Edited by Luisa Coscarelli and Emily Aleev-Snow
Why do things look the way they do? This is one, if not the central question to the study of history of design and can be discussed from a variety of different aspects. Materiality, geography, design, function, gender, taste, craft, ornament, class are only some examples. In this column we would like to present a different object every week and thereby show how design historians go about using objects as primary sources. We hope to have everyone (historians of design, practitioners, students from other disciplines, etc) discuss objects with regards to whatever context they find interesting and thereby reveal how much information can be gathered by simply looking at an object very closely. The aim here is to encourage participation in the dialogue about objects and the creation of a platform for discussions about design.
Luisa Coscarelli When I started the History of Design M.A. I knew I liked the decorative arts. Studying beautiful objects that were nice to look at – what more could you want? However, once the course began I realised that behind the pretty (or not so pretty) surface of every object lies so much more meaning
Sophie Cope The early modern life-cycle was marked by many poignant stages, of which birth, marriage and death were perhaps the most significant. These life-cycle events were major transitions. Birth and baptism initiated a person into the world and their community, whilst death marked the passage of a soul from one world to another.
Annie Thwaite Recently, my mother told me that she was thinking about selling my violin, which I haven’t played in quite a few years. If you ever went to my family home, you might be quite surprised to see the plethora of different sized violins that we keep – from tiny ones that I
Luisa Coscarelli I still remember vividly the first time I visited the V&A’s silver galleries – one long corridor located on the museum’s second floor laden with shiny silver and golden objects. Pilgrim bottles are displayed in a row close to the room’s ceiling, a huge wine basin demands attention in the middle of
Luisa Coscarelli During a recent visit to Milan I was surprised to see this creature welcome me at the city’s Milano Malpensa airport. It is a giant figure dressed in a costume that reminded me of Renaissance armour and male fancy dress. The creature holds a woven basket filled with fruits in its right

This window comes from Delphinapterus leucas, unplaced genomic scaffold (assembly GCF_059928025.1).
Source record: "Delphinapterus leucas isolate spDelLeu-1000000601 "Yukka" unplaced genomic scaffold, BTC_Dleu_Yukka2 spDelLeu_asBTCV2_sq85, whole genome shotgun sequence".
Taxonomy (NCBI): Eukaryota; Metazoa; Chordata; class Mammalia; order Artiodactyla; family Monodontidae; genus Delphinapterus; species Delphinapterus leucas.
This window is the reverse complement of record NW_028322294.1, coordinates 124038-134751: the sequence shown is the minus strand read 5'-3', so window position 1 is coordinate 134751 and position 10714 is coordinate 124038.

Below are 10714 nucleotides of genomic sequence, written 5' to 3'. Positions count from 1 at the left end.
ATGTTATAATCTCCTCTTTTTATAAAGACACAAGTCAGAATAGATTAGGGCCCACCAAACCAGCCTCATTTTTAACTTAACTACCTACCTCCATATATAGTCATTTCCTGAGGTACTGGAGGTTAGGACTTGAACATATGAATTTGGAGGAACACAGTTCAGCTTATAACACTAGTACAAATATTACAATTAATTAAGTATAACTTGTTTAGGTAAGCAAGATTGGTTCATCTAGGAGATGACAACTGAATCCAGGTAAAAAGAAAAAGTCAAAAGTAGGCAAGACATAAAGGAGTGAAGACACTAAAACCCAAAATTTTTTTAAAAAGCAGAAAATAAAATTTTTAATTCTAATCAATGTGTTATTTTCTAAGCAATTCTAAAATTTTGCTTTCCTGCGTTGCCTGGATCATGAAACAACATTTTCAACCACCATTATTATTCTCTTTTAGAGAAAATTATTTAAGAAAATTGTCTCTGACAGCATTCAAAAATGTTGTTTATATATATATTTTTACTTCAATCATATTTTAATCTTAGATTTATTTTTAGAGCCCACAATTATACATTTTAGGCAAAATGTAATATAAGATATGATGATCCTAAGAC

Luisa Coscarelli In my first year of the V&A/RCA History of Design MA Course we had the amazing opportunity to experience the process of casting bronze, and to make an object of cast bronze ourselves. In this post I will present the object that I made, and while many of the Object of the
Luisa Coscarelli Objects can deceive us. They can come across as things they are not. Sometimes it is their design that fools us, other times the materials they are made of. They make us believe they are something different, hide their true function, or deceive our senses. However, the deception of an object is
Luisa Coscarelli The current fashion craze for platformed sandals, heels, or flat shoes was not started this, last, or the season before, but already popular in Renaissance Italy. People of lower social classes and the poor wore wooden platforms as cheap footwear that protected their feet from dirt on the streets and fields. This
Luisa Coscarelli A close friend of mine recently got a new job as part of the marketing team at a company researching and selling coins. When we got together last weekend to catch up over a glass of wine, she told me about a curious coin she had come across – one made of
Luisa Coscarelli In 1999, the journal Eighteenth-Century Studies published an article by art historian Mimi Hellman entitled ‘Furniture, Sociability, and the Work of Leisure in Eighteenth Century France’. In it Hellman investigates furniture as social actors that en- or discourage certain modes of behaviour from whoever interacts with them, and therefore leads to the